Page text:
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Module 6 Introduction. The Crisis Environment Presents Unique Challenges for Leaders

Module 6 Introduction. The Crisis Environment Presents Unique Challenges for Leaders
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One of the most challenging aspects of high-stakes leadership is having to lead, to assess situations, to make decisions in an environment that seems custom-built to make a crisis leaders responsibilities impossibly difficult. In this module, we’ll look at the nature of the crisis environment and why it creates so many remarkable challenges for high stakes leaders. First, crisis situations will escalate at different rates. Occasionally, crises build slowly over time, and despite our awareness of them, they become massive complex predicaments. The Covid-19 pandemic and Hurricane Maria are examples of this type of crisis. Others, and these are much more common, erupt in an instant and immediately reach near peak intensity.
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The events of 9/11 2001, the fire at Notre Dame Cathedral, and the explosion on the Deepwater Horizon oil platform are examples of crises that escalate rapidly, requiring crisis leaders to leap into action. Regardless of their escalation rate, crises will place enormous demands on the time, energy, focus, physiological and psychological health of crisis leaders for extended periods of time. Demands, perhaps greater than ever experienced by these leaders. Second, in a crisis, there will always be a degree of uncertainty. Perhaps a great deal about the origin, the nature, and the potential consequences of the threat. This uncertainty will create an initial sense of shock, fear, and anxiety for everyone impacted by the crisis. And these concerns will grow as the crisis continues.
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As time passes, the weight of this growing sense of tension will increase, putting greater pressure on leaders to find solutions and restore some degree of normalcy. Third, the crisis environment will present a threat to one or many stakeholders value proposition. Which stakeholders? Threatened how? To what extent? Resolved by what? Questions that will feel as though they’re coming quickly and furiously, particularly in the very early stages of a crisis. They underscore the benefits of having a crisis typology of some sort to help crisis leaders respond more effectively to these very questions. And forth, because of the threats placed on these value propositions, the situation will call for, in the eyes of at least some stakeholders, urgent, sometimes continuous attention.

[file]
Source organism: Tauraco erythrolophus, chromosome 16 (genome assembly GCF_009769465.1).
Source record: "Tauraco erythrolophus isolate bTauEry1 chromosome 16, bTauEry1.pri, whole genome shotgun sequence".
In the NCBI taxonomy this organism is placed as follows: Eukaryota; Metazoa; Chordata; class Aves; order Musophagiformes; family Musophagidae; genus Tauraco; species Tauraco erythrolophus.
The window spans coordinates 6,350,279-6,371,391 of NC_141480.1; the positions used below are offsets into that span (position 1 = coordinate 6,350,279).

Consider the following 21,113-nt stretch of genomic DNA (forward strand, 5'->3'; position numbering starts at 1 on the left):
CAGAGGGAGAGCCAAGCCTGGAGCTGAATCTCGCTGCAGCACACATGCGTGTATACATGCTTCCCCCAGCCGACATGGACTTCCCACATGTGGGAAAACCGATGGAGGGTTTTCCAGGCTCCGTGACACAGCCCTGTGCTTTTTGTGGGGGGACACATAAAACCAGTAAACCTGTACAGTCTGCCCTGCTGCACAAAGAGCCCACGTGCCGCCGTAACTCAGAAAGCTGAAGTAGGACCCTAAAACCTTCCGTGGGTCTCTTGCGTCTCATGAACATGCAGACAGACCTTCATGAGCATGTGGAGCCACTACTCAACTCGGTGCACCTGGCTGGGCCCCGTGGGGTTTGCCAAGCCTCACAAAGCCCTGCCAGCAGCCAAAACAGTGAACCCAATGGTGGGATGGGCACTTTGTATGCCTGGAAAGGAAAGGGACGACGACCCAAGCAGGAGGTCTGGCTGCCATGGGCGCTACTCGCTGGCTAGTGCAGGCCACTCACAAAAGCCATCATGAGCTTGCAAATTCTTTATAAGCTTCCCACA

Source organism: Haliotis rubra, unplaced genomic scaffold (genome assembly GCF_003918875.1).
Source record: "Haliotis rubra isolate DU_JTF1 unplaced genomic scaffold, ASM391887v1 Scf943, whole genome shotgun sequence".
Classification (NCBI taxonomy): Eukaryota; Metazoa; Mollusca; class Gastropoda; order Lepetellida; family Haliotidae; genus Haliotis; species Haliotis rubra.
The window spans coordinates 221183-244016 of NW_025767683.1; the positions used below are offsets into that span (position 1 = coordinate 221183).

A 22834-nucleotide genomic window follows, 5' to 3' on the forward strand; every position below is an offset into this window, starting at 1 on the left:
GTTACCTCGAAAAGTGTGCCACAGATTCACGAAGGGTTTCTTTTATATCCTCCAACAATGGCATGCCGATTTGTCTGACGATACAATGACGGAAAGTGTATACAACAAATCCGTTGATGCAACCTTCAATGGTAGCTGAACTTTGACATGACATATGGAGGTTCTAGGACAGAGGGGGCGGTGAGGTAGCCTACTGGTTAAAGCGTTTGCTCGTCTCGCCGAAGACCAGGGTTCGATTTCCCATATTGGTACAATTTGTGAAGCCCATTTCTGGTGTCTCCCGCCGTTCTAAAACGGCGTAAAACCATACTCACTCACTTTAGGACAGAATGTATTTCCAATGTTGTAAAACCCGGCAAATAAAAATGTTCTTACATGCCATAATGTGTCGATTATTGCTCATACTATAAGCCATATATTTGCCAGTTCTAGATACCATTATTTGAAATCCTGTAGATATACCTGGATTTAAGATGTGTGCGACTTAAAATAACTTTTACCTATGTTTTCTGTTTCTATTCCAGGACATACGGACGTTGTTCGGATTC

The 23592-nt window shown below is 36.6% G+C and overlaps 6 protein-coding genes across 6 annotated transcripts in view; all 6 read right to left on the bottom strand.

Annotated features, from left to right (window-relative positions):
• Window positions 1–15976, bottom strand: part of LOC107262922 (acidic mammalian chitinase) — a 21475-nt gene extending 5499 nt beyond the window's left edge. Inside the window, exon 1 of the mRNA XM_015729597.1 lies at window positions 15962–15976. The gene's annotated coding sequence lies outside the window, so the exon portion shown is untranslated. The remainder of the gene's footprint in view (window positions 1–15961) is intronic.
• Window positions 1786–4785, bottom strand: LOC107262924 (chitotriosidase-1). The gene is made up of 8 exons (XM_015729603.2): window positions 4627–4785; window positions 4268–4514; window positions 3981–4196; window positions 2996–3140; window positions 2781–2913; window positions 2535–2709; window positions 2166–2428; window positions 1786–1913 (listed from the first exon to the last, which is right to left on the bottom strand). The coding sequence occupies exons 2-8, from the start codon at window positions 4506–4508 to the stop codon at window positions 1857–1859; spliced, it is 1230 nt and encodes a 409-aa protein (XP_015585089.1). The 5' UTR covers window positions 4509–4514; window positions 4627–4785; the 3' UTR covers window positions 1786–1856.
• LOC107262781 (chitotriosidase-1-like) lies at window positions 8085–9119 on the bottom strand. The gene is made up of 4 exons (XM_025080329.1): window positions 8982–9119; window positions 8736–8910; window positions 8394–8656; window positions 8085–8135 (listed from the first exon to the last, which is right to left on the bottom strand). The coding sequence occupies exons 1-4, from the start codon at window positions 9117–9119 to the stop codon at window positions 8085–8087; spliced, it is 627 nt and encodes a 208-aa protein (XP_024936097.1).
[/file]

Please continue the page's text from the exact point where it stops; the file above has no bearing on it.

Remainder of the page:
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This will require crisis leaders to not only scramble to resolve the immediate threat to the enterprise, but to do so with continuously increasing pressure from its stakeholders. Resolving the crisis and engaging stakeholders will put considerable demands on a crisis leader’s time, which is one of the most limited resources that a high-stakes leader has to deploy. So, as we begin our exploration of the crisis environment, we can immediately see how important it is to have a sense of what will be required of high-stakes leaders when they’re called into action. We can also see how important it is to be prepared to engage our stakeholders.
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Despite the enormous demands placed on leaders to resolve the material aspects of a crisis, there will be a relational aspect of the situation as well.
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In the book, The Politics of Crisis Management: Public Leadership under Pressure, the authors nicely summarized the unique challenges facing today’s high stakes leader. They say the very nature of the crisis environment creates a seemingly impossible task setting for high stakes leaders. It requires urgent decisions while essential information about causes and consequences remains unavailable. It requires effective communications to a variety of audiences with widely differing needs, views and frames of reference. And it requires that leaders explain vulnerabilities and existing institutional structures, values, and routines as well as vulnerabilities in the leaders themselves. Being a high-stakes leader will require you to face these realities, to embrace vulnerability, both of our systems and of ourselves.
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And to lead, for the most part, without a playbook. Because this is what the crisis environment demands of us. Welcome to our module on the nature of the crisis environment.
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High Stakes Leadership: Leading in Times of Crisis

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